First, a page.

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Charles Dickens Knows Nothing Of Great Expectations
I was born into a white, upper-middle class family consisting of nine college graduates, four retired war veterans, and countless unfulfilled housewives.
I was born into a white, upper-middle class family consisting of nothing but great expectations.
Their expectations are not mine, and mine are not yours.
But they are all the same.
Planned lives and ruined aspirations, enacted by bitter folk regretful of their own failed past.
Their plan was never my plan.
But when you are six years young and dream of becoming an actress, your hostile grandmother will rip your hopes to tiny, degradable, pieces, and teach you German, in the hopes that you will utilize your skill and never depend upon a man.
You will mature as would an ancient cheese, molding while veiled by a plastic shield.
When you are nine and simply dream, your mother will waste summers pounding fractions and grammar into your skull.
She will pound the imagination right out of you.
On your twelfth birthday, when you wish for nothing at all, that is what you will receive.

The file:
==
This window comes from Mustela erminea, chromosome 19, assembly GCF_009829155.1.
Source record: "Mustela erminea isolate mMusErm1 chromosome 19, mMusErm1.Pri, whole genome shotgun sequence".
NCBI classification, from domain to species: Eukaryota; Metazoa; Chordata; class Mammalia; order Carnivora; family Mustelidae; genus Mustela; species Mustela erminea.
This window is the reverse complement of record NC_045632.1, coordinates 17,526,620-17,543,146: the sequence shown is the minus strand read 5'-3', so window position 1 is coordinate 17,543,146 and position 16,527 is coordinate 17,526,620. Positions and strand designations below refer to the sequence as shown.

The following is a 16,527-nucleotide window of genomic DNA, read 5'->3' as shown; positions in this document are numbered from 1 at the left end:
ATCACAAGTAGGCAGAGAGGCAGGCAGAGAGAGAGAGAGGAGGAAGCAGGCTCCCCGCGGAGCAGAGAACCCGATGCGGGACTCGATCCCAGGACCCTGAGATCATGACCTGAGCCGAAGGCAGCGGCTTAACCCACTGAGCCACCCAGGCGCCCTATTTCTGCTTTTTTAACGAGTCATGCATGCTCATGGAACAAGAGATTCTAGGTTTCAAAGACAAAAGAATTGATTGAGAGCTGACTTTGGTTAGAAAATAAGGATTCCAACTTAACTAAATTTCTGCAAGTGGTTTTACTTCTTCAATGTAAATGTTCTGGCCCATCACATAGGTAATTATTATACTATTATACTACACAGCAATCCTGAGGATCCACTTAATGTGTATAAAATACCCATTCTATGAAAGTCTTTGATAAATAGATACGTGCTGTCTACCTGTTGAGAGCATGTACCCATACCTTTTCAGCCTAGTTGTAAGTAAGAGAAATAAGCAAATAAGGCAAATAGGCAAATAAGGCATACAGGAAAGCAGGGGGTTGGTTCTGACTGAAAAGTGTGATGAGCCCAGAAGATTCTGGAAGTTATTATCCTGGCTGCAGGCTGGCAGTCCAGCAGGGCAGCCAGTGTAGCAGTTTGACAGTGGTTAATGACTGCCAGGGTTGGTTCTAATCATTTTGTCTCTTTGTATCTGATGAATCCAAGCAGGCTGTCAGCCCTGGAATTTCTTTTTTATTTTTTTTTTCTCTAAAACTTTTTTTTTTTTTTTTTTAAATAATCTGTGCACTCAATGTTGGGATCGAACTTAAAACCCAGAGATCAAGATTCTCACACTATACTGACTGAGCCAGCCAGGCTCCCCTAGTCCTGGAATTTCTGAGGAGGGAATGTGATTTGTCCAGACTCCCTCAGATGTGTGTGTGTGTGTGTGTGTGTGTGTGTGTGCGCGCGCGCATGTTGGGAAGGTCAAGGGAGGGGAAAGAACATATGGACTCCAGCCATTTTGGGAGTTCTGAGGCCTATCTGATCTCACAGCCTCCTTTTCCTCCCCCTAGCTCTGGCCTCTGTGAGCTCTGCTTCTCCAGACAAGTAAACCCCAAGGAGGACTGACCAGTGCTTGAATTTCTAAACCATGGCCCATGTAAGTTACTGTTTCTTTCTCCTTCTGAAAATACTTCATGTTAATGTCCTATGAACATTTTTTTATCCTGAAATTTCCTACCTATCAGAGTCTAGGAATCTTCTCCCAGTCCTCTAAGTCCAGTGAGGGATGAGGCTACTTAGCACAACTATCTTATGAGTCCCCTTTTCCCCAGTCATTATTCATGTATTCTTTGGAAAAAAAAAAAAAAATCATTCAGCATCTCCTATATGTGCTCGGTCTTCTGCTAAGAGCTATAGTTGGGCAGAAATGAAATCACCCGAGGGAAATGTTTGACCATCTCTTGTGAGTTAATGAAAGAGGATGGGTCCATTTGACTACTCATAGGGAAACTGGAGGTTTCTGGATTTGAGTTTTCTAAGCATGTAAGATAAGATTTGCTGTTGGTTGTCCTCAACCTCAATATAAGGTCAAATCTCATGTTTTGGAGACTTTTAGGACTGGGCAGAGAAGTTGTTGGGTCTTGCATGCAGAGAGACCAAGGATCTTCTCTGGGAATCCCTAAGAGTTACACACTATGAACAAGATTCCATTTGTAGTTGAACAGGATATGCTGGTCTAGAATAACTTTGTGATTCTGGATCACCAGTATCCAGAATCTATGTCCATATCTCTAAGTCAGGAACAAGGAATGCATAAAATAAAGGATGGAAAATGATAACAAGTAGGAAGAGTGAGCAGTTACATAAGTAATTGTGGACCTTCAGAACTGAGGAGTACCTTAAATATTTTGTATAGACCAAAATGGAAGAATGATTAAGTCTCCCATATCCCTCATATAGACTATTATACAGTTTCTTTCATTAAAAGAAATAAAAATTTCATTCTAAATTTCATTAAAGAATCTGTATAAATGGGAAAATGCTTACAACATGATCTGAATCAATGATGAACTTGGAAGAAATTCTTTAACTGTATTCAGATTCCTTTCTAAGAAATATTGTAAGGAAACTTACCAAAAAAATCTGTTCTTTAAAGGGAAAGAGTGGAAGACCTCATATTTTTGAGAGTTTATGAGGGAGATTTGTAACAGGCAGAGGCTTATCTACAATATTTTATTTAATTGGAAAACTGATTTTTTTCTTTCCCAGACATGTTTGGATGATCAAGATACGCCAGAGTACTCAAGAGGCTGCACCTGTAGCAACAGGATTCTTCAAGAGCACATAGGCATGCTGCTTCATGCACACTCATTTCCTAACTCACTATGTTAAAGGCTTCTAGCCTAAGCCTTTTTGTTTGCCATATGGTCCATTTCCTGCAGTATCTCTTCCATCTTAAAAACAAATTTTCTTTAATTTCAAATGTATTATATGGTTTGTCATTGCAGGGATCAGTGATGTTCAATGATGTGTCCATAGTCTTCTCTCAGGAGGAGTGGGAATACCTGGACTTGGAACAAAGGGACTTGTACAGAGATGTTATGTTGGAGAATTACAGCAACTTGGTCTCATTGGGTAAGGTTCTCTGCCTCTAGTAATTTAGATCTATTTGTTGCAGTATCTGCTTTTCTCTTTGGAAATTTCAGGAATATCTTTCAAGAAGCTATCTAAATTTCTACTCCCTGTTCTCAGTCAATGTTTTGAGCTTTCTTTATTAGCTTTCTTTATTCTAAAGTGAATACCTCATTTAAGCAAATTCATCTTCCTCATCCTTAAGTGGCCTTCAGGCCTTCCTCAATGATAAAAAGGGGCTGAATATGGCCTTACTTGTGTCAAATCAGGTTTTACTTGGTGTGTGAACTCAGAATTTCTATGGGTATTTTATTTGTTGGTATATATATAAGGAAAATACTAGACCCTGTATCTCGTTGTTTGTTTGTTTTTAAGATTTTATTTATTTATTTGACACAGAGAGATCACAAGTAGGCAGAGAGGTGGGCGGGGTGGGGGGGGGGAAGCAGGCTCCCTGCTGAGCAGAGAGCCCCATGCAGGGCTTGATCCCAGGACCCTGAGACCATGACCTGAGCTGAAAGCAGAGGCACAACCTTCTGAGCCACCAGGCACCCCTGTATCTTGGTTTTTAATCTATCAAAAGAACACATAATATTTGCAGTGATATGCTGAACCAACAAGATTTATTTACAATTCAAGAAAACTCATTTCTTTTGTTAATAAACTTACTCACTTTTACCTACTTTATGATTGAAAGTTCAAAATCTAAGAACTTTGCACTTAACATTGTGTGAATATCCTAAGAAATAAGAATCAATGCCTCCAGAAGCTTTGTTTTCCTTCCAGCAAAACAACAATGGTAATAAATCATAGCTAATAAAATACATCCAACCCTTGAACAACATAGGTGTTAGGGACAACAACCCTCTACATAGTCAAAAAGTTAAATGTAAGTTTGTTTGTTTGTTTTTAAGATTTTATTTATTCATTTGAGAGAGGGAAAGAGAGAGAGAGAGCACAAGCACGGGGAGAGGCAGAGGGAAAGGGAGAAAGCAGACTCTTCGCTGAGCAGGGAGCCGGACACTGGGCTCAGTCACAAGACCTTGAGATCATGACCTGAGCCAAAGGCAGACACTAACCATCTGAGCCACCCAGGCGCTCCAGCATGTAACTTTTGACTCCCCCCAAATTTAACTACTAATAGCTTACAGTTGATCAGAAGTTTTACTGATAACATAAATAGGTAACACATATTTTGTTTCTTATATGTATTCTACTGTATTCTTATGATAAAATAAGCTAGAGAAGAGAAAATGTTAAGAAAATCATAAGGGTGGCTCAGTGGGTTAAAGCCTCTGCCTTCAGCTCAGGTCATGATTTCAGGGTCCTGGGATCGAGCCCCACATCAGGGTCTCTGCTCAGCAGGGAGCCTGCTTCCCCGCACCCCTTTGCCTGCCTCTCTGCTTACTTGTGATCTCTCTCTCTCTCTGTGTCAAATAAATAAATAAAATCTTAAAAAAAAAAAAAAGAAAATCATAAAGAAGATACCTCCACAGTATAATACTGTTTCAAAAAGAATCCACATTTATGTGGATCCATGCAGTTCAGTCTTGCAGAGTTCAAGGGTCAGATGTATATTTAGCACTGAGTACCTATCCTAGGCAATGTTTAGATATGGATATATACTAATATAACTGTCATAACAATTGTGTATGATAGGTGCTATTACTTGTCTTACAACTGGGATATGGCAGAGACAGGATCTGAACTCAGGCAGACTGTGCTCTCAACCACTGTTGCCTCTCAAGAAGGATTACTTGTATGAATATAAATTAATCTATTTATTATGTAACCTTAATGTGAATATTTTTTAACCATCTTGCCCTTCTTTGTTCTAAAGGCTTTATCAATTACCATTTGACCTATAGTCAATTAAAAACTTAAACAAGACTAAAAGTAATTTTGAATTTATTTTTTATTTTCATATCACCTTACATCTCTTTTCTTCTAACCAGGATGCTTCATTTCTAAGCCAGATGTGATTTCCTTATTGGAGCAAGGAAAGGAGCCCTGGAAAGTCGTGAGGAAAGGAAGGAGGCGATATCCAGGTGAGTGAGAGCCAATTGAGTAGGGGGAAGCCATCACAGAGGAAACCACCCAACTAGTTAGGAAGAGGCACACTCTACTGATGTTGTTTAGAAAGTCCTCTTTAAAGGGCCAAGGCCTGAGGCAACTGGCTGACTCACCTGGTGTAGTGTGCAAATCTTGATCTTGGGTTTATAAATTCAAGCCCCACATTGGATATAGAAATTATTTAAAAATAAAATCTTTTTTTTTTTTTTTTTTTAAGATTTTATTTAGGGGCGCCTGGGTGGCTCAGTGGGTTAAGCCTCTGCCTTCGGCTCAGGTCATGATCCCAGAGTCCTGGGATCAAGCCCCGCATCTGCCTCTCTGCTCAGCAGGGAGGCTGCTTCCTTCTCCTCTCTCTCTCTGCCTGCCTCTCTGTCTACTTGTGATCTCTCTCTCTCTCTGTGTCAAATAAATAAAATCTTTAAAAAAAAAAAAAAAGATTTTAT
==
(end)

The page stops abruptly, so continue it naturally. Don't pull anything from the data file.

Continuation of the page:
Because that is what you wanted.
When you are fifteen and your clothes grow baggy, your father will poke your thigh and call you soft. You will sleep through dinner.
When you are sixteen and fall in infatuation, your father will nod and smile, because he is not listening. After the object of his love falls into slumber, he will berate you for a B in precalculus.
When you are seventeen and pay out-of-state tuition, your father will smile and nod, because he is glad that you are gone.
When you are six years young and dream of becoming an actress, you will sneak to the bathroom and sing to yourself in the mirror as your grandmother dozes upon the leather sofa.
When you are nine and simply dream, you will close your eyes and envision the future while your mother meets and sleeps with men you do not know.
On your twelfth birthday, when you wish for nothing at all, the neighbor boy will hand you a self-wrapped chess set, your first, and a pastry. Because that is what you wanted from him, when you were nine and dreamt.
When you are fifteen and your clothes grow baggy, there will be no one to save you except yourself. But it will be enough.
When you are sixteen and fall in infatuation, you won’t mind that your father doesn’t care. Because you have someone who does.
When you are seventeen and pay out-of-state tuition, you will smile and nod, because you’re finally moving on.